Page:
The 2+2 327 cabriolet was unveiled to the public in the winter of 1937 but was not immediately successful. It was not until the 327/8 or 327/28 version in 1938 with its V-shaped cylinder head and three carburetors (80hp instead of 55hp) that sales took off. The arrival of the coupe the same year will also play its part in the success of the model.
The 327 is the descendant of the 320, 321 and 326 (produced simultaneously).
Thinner and more elegant than the latter thanks to its much more drawn wings and shorter wheelbase as well as its headlights nicely integrated into the wings, it is nevertheless based on the same architecture, namely a low-body chassis on which the bodywork is bolted, which was then supplied by either Ambi-Budd of Berlin-Johannisthal or Authenrieth of Darmstadt. The gearboxes were either Hurth or ZF with the same gear ratio and fairly similar stages. From the 326, the 327 also inherited its six-cylinder engine although it received a slightly different cylinder head. This engine became legendary thanks to the exploits of the 328 Touring at Le Mans and the Mille Miglia, but also by equipping the Arnolt or AC Bristol and the first Bristol.
The Ambi-Budd body shop is dismantled and it will be Avtovelo in East Germany that will continue the production of the 321, 326 and 327. From 1946 to 1955, the 327 convertible was produced in Russia and by the EMW factories in Eisenach, producing about 500 units.
Already strongly coveted by the German leaders, the convertible 327 is regarded as one of the most beautiful German achievements and has certainly contributed to make BMW the most "Latin" of German brands.
As the certificate of the BMW archives indicates, our 327 was delivered on August 24, 1938 to Commander Priller in Müller, Dusseldorf in black color. Our example was completely restored and covered with an elegant blue and cream coat. The interior of this cabriolet is an invitation to travel to the late Art Deco era, the stylized dials as well as the clock on the glove box are functional. Mechanically, the 2.0L inline 6-cylinder engine with enough torque to propel the car beyond 100 km/h.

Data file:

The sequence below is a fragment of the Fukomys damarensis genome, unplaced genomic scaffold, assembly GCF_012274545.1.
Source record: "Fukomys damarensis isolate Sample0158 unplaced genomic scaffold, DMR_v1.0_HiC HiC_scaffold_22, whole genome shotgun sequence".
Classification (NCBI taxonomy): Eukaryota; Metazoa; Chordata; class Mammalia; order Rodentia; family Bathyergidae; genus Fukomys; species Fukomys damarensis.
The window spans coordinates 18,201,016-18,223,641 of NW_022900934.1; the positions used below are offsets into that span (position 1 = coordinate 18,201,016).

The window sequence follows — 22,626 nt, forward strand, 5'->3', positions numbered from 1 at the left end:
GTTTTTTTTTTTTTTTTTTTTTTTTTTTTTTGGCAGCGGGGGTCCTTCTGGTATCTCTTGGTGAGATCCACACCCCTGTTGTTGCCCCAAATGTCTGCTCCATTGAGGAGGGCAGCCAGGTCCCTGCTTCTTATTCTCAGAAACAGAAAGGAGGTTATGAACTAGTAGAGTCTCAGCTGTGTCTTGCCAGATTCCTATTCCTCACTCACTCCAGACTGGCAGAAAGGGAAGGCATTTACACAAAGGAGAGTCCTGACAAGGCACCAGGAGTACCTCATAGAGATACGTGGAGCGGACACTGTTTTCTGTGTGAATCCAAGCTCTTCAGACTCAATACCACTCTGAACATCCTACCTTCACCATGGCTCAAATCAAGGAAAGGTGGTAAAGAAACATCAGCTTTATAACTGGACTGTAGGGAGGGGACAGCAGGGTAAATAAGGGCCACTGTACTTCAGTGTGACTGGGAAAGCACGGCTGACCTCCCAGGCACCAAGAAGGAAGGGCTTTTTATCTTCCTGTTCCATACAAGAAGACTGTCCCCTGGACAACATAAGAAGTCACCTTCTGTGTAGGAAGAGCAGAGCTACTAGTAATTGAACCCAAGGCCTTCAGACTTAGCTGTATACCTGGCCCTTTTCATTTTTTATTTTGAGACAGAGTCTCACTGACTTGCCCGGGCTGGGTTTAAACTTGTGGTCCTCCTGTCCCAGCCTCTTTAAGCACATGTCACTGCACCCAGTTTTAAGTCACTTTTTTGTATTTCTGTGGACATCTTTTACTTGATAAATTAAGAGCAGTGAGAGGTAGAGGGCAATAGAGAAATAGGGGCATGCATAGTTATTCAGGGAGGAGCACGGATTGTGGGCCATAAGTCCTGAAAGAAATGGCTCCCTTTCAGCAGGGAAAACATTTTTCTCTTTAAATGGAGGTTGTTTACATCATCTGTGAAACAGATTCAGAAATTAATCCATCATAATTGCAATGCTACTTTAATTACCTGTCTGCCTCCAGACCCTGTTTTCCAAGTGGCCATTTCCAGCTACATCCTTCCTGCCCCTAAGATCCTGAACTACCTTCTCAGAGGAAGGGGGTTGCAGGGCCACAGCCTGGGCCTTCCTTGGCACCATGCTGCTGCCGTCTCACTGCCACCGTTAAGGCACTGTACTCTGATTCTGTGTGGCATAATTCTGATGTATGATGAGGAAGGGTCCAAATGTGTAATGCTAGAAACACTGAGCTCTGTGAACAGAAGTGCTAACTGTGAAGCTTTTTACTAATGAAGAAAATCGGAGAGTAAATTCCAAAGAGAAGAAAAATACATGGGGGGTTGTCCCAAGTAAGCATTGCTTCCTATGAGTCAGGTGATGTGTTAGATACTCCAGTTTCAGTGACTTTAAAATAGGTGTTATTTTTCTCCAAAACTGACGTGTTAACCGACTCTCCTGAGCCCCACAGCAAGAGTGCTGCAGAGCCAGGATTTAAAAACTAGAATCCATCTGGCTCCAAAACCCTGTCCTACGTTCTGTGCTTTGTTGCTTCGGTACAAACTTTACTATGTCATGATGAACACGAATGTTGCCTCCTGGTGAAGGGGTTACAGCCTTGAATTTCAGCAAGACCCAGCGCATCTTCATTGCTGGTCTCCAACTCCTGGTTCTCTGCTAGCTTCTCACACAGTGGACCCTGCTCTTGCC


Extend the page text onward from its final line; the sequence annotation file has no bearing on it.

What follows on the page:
Our road test showed a car that drives almost like a modern car, with a synchronized gearbox and a very elegant body and German reliability.
Treat yourself to one of the rare 327 Cabriolet, a perfect compromise between a pre-war design and a very modern use. This car successfully participated in the 1.000 miles of Czechoslovakia race in August 2021.
|Engine||1.971 ccm, 81 PS, I6|
|Steering||Left Hand Drive|
|Layout||Rear Wheel Drive|
|Color - exterior||Blue / Cream|
|Color - interior||Blue leather|
|Miles/Kilometers shown||2.000 kms|
|Chassis / VIN||73517|
|Location - Country||Czech Rep.|
|Location - City||Hradec Kralove|
2-door cabriolet body type; RWD (rear-wheel drive), manual gearbox; gasoline (petrol) engine with displacement: 1971 cm3, advertised power: 60 kW / 80 hp / 81 PS; characteristic dimensions: outside length: 4501 mm, width: 1600 mm, wheelbase: 2751 mm; reference weights: base curb weight: 1100 kg; top speed: 150 km/h (93 mph)
Jablonec nad Nisou, Czechia
Hradec Kralove, Czechia
Hradec Kralove, Czechia